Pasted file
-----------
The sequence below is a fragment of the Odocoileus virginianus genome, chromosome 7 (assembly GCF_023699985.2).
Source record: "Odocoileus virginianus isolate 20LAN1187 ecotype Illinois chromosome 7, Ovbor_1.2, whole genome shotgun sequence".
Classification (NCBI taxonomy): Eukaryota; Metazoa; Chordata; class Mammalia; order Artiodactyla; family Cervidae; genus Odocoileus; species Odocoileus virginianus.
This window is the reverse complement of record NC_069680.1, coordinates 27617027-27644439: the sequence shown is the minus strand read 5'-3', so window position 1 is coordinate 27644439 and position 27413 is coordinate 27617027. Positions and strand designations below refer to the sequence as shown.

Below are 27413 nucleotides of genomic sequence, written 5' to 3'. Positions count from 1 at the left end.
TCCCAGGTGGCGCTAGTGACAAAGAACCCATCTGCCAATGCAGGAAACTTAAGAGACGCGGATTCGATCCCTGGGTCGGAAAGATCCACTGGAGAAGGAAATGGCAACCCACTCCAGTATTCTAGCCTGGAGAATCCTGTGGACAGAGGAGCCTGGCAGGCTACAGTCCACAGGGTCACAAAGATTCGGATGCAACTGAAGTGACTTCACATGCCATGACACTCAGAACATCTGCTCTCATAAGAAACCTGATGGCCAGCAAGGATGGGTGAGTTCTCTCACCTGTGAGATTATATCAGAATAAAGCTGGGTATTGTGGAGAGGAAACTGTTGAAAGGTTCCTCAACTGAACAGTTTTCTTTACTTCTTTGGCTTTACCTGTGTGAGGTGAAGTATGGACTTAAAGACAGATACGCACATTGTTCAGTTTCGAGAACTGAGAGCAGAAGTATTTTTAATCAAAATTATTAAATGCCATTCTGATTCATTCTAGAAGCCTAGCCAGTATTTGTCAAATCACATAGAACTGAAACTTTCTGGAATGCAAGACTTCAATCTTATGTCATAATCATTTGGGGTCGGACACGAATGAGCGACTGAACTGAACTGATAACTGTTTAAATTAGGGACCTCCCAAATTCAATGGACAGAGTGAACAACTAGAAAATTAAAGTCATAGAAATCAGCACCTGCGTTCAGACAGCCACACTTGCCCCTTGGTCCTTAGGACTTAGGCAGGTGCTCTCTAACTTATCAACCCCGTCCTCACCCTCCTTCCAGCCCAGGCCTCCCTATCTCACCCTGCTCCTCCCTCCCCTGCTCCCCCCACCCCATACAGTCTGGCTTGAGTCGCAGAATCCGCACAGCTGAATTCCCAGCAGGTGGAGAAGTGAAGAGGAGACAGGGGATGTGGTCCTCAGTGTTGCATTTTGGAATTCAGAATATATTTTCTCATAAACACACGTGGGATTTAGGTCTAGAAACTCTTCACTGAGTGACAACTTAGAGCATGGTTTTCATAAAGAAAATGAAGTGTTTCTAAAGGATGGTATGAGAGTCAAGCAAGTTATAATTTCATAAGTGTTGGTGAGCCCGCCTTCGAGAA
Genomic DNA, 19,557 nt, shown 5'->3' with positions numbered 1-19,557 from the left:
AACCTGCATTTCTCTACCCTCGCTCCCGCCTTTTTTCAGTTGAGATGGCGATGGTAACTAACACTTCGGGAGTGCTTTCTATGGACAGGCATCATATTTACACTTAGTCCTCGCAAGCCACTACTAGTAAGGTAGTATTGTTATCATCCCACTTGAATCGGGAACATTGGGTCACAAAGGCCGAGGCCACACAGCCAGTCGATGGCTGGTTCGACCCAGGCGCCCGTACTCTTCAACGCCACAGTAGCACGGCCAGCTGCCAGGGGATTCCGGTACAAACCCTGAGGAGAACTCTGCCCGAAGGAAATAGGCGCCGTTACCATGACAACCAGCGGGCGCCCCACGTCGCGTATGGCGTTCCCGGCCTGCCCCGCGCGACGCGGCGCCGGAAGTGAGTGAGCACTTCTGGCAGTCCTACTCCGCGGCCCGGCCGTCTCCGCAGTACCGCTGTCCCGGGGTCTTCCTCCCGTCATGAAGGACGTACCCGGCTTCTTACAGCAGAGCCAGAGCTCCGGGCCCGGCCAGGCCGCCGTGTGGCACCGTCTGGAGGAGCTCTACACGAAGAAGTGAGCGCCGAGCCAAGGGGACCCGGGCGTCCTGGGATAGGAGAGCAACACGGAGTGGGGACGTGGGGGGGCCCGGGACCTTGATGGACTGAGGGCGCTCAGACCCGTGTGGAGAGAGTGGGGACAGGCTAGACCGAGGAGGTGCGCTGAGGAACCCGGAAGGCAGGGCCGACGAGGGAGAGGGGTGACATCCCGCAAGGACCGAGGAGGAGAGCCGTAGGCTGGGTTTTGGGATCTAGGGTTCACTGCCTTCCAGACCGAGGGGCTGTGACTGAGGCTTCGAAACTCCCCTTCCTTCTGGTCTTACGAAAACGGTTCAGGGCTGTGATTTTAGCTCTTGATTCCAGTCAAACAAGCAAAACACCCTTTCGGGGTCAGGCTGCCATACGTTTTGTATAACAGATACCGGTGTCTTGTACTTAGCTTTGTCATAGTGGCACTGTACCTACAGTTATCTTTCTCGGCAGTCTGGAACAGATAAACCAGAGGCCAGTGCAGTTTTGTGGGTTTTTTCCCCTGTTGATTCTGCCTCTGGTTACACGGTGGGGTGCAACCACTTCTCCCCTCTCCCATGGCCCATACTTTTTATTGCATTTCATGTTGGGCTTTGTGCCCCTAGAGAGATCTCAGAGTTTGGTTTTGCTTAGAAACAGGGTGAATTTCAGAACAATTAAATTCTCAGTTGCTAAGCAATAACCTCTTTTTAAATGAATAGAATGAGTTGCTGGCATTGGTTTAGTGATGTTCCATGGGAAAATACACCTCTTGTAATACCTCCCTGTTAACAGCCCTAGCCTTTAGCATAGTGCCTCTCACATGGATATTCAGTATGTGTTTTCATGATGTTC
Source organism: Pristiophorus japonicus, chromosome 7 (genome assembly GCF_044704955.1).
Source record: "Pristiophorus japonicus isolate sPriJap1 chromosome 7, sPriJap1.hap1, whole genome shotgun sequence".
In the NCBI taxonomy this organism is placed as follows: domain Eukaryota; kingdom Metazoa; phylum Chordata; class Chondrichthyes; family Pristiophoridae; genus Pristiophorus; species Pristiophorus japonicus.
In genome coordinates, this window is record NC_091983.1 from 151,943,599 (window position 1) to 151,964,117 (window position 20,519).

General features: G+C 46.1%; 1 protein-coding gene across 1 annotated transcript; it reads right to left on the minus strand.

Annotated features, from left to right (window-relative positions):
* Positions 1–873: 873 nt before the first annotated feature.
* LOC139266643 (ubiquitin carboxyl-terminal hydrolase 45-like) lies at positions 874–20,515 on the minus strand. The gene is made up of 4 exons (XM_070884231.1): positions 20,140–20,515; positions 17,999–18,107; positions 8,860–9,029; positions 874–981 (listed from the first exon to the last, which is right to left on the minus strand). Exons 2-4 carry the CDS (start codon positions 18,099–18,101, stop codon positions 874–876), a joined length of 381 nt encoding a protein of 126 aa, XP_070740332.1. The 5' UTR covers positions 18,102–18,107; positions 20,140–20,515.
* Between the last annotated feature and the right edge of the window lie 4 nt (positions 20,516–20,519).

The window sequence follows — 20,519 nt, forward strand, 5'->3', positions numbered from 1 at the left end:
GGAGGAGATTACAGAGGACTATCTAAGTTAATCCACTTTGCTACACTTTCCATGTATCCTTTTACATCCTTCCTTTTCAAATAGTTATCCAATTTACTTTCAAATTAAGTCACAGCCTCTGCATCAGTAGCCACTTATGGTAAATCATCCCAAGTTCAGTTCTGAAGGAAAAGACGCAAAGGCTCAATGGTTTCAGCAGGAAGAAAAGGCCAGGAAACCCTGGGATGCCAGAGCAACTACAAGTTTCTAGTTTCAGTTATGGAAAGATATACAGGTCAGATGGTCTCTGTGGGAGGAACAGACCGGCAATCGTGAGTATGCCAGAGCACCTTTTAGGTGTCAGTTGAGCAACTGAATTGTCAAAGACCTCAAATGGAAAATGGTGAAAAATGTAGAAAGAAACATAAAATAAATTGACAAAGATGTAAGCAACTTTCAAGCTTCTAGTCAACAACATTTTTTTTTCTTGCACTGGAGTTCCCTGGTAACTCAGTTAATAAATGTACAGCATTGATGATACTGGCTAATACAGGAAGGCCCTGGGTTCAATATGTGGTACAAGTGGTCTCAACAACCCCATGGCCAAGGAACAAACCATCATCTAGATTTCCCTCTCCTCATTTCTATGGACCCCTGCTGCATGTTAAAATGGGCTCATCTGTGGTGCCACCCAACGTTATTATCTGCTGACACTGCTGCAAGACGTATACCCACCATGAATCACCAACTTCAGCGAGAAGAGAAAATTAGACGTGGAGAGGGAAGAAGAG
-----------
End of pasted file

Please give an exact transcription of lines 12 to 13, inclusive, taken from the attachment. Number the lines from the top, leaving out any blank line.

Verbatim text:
In genome coordinates, this window is record NC_091983.1 from 151,943,599 (window position 1) to 151,964,117 (window position 20,519).

General features: G+C 46.1%; 1 protein-coding gene across 1 annotated transcript; it reads right to left on the minus strand.